I had the opportunity last week to speak at the annual gathering of Leadership 18, a membership group of the nation’s largest health and human service providers. Gloria Johnson-Cusack, the CEO of the organization, asked me to address the following question: Our members are dipping their toes into the social media waters; so what?
I asked three of the participating organizations to share stories of their use of social media in the past year. Here’s what they shared and what we learned:
American Red Cross. Of course, Wendy Harman was a font of information and thoughtful reflections! Wendy shared their nascent digital volunteer program. On a regular day, the American Red Cross is mentioned over 3,000 times across the social web. During a natural disaster, that number soars over 150,000. No organization would have the staff to respond to the questions, concerns, demands, misinformation this much conversation generates. Wendy piloted a digital volunteer program last spring. Volunteers sign up for four-hour shifts to answer questions, refer questioners to Red Cross information, thank volunteers, have conversations with people who are scared and lonely. Here is the job description Wendy posted for digital volunteers:
- You have a personal Twitter account and you’re not afraid to talk with Red Cross stakeholders
- You’re adept at searching on Twitter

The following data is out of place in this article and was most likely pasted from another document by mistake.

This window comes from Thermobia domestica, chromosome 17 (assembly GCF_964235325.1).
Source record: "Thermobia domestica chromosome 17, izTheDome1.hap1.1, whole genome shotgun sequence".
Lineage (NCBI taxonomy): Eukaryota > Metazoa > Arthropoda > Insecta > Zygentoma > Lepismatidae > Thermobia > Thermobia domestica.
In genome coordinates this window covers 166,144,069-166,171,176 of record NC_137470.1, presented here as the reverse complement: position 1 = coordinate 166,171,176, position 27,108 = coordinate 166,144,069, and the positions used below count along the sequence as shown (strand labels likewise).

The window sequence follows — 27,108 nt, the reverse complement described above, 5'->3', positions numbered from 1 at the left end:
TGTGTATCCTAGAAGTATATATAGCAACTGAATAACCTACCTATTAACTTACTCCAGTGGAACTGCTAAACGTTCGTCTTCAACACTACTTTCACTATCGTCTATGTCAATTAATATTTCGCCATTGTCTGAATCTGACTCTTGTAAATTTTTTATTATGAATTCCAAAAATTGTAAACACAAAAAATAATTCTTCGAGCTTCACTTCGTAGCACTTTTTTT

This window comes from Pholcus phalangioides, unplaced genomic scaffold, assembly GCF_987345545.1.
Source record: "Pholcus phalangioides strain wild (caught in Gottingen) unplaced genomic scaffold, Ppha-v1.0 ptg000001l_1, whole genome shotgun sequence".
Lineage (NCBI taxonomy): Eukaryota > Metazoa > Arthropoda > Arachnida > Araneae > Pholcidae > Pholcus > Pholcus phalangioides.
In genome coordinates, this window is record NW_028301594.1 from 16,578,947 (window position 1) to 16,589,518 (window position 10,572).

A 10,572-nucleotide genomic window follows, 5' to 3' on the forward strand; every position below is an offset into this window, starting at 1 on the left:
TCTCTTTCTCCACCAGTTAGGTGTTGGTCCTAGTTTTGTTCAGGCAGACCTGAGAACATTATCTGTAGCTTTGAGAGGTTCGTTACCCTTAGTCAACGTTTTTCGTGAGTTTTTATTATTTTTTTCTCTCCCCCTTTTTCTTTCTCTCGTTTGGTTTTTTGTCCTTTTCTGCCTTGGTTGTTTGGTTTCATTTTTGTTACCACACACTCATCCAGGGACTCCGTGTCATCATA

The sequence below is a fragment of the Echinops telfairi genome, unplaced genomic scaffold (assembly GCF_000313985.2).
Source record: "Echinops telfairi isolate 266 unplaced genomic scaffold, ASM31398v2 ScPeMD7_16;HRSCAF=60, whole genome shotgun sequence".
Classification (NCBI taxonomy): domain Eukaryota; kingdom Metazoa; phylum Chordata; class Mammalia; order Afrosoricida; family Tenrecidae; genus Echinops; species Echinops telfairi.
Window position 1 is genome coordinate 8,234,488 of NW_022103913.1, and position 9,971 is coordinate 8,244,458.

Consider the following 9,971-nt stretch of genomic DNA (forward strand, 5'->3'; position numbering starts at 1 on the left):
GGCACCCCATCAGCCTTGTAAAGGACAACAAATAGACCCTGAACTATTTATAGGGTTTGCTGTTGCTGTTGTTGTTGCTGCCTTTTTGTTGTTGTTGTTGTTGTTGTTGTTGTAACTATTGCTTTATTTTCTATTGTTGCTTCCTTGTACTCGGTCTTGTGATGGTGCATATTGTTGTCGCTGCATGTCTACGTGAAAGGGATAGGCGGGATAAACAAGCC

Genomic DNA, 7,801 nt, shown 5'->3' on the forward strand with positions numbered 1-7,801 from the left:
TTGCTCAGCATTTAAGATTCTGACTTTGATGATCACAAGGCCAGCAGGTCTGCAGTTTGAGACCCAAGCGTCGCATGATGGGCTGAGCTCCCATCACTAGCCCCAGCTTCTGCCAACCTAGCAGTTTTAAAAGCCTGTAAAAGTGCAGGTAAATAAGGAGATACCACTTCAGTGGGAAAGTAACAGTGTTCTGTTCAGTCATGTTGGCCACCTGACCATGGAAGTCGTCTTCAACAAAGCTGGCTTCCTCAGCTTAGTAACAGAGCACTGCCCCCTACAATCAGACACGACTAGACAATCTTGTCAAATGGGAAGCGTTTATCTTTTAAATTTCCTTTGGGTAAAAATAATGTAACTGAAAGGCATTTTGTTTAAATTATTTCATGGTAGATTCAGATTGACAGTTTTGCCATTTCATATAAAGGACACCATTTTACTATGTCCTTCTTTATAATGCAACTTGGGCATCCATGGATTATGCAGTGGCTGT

- You’re familiar with Red Cross relief efforts for Hurricane Irene (or you’re willing to study CrossNet to become that way)
- Monitor Twitter for keywords like Redcross, “Red Cross”, #hurricane, #irene
- At the end of each 4-hour shift you’ll provide a short summary of the trends you’re seeing in conversations.
- Using your personal twitter account, you are asked to respond to any questions you feel comfortable with (the resources on CrossNet for Hurricane Irene are great for finding answers).
There are currently 200 digital volunteers, and the Red Cross is aiming to increase this number this year.
There are so many aspects of this digital volunteer program I love. Identifying and training a cadre of volunteers to jump into action at a moment’s notice is so smart. Making sure people are heard, recognized, thanked, helped in a great time of need it exactly what the Red Cross does – and here are a whole new set of communication channels to make sure that happens.
At the meeting, there was a great discussion of ways other organization that aren’t in the natural disaster biz could use this model. In particular, we discussed ways home bound seniors could be “touched” by volunteers using email on a regular basis. How nice would it be to wake up and have a happy message via email from a new friend.
Here are some tweets Wendy shared of people in distress during last hurricane season.